Statistics: 6 miles roundtrip, ascent 350′

Bozeman is not far from either the western (West Yellowstone) or the northwestern (Gardiner) entrances to Yellowstone National Park. We first drove from Bozeman to the town of Gardiner, just north of the Gardiner entrance, where we were to stay for a couple of nights while touring the park. The next morning we drove through the grand, stand-alone entry gate on our way to Mammoth Hot Springs, 5 1/2 miles further into the park and a good starting point for any visit. Whether one visits Yellowstone for one or for several days, the trip is well worth it.

Park entrance

Our chosen trailhead for this three-hour walk was near the terraced hot springs adjacent to the village of Mammoth Hot Springs.

Trailhead near the hot springs

We were immediately put on alert by a sign warning of recent bear sightings.

Up the hill behind Mammoth Hot Springs, we had a good view of the Gardiner River Valley.

Looking east

Walking through sagebrush and stands of trees, we encountered the first beaver pond.

Beaver pond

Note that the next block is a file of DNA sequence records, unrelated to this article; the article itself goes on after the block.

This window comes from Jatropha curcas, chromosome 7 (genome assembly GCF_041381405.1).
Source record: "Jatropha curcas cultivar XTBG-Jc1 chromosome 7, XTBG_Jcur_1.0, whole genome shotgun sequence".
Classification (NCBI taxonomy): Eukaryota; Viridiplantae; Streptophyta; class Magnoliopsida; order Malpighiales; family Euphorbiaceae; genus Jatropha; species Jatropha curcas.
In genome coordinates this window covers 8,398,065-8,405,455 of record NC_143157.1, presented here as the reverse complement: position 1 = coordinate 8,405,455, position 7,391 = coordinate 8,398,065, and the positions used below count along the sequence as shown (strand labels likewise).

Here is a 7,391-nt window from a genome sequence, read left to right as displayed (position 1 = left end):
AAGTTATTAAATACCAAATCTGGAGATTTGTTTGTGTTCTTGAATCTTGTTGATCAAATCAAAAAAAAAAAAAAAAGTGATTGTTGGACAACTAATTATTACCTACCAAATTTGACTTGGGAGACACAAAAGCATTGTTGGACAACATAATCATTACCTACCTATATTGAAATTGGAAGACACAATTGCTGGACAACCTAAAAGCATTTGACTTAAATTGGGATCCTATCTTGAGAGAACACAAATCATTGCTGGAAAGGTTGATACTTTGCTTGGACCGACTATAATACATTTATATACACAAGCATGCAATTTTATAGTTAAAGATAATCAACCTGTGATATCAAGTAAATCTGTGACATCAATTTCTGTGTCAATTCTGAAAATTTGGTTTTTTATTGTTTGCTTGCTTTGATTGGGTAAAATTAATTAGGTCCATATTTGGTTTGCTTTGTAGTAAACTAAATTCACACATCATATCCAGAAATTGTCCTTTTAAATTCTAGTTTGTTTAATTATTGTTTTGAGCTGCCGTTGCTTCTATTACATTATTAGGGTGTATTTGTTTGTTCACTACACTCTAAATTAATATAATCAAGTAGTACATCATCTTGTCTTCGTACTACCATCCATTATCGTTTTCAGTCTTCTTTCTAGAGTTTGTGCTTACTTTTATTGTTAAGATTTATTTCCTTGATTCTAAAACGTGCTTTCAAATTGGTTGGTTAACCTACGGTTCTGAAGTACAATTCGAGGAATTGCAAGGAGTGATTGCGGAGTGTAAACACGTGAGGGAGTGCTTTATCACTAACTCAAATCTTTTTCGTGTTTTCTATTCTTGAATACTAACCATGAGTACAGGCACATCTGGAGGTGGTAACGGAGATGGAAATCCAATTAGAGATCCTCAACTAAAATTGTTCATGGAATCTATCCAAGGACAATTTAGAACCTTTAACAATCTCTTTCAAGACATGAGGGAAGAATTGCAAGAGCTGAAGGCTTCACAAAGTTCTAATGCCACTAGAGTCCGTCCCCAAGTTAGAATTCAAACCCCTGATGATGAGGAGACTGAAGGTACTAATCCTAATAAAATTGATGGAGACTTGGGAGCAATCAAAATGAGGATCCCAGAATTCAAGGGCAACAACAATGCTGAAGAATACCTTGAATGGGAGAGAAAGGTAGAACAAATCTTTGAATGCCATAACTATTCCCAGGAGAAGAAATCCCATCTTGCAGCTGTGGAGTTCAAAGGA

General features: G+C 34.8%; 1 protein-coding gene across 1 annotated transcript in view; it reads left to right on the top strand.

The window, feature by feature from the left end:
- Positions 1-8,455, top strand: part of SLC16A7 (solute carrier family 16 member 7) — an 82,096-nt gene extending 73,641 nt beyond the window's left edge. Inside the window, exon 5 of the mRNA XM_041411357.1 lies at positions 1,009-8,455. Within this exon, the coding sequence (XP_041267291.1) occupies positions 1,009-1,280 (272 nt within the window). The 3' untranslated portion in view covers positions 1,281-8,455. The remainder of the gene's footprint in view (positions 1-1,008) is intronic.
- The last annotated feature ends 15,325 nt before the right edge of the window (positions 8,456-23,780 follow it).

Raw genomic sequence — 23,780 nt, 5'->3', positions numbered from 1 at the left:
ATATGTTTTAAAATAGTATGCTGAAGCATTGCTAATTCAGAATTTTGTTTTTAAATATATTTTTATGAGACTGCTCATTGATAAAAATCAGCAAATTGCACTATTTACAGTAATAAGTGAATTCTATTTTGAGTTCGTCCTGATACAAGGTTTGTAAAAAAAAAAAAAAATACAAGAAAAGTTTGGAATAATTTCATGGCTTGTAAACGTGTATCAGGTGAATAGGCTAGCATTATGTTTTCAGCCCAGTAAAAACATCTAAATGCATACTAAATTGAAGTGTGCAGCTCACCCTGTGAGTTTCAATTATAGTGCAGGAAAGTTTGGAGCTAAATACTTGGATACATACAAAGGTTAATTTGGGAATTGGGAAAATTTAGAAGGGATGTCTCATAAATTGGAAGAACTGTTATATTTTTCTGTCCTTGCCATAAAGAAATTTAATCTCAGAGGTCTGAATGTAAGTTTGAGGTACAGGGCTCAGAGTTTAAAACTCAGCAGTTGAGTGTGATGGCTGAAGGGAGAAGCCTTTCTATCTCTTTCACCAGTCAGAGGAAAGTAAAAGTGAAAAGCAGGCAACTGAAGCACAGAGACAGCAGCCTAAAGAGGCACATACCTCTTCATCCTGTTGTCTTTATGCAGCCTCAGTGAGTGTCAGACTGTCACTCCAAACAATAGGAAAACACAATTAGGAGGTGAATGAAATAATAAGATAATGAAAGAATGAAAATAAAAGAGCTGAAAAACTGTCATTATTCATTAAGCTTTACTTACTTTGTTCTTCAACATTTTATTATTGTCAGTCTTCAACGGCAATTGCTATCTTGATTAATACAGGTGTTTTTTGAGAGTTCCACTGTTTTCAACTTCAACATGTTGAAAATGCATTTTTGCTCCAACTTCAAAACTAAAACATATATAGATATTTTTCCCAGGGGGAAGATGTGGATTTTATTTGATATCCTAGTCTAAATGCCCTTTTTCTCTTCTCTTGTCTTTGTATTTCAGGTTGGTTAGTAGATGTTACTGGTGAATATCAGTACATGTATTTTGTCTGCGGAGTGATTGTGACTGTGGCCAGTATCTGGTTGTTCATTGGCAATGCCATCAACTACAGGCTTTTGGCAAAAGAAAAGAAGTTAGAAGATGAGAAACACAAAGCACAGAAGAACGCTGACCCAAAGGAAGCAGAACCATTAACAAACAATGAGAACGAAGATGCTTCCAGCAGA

We did not see any beavers, but a muskrat was clearly enjoying a swim.

Largest of the beaver ponds on the trail

A beaver dam was on the trail at the far end of the pond.

beaver dam

We did not see the beaver working this dam, but a chipmunk took notice of us.

Chipmunk

On the return portion of the loop, we detoured from the trail to climb up on top of Kite Hill above Mammoth Hot Springs, where we found an old civilian cemetery containing 14 graves outlined with rocks. Only one of the original gravestones remained, a double stone most likely for 2 hotel employees who died in 1883 and 1886, three years apart and different surnames. There might be an interesting story of the Old West here.

By the time we returned to the trailhead the day was warmer and so were we. To finish off the day we stopped in at the well-supplied souvenir store to get an ice cream and relax on the lawn.

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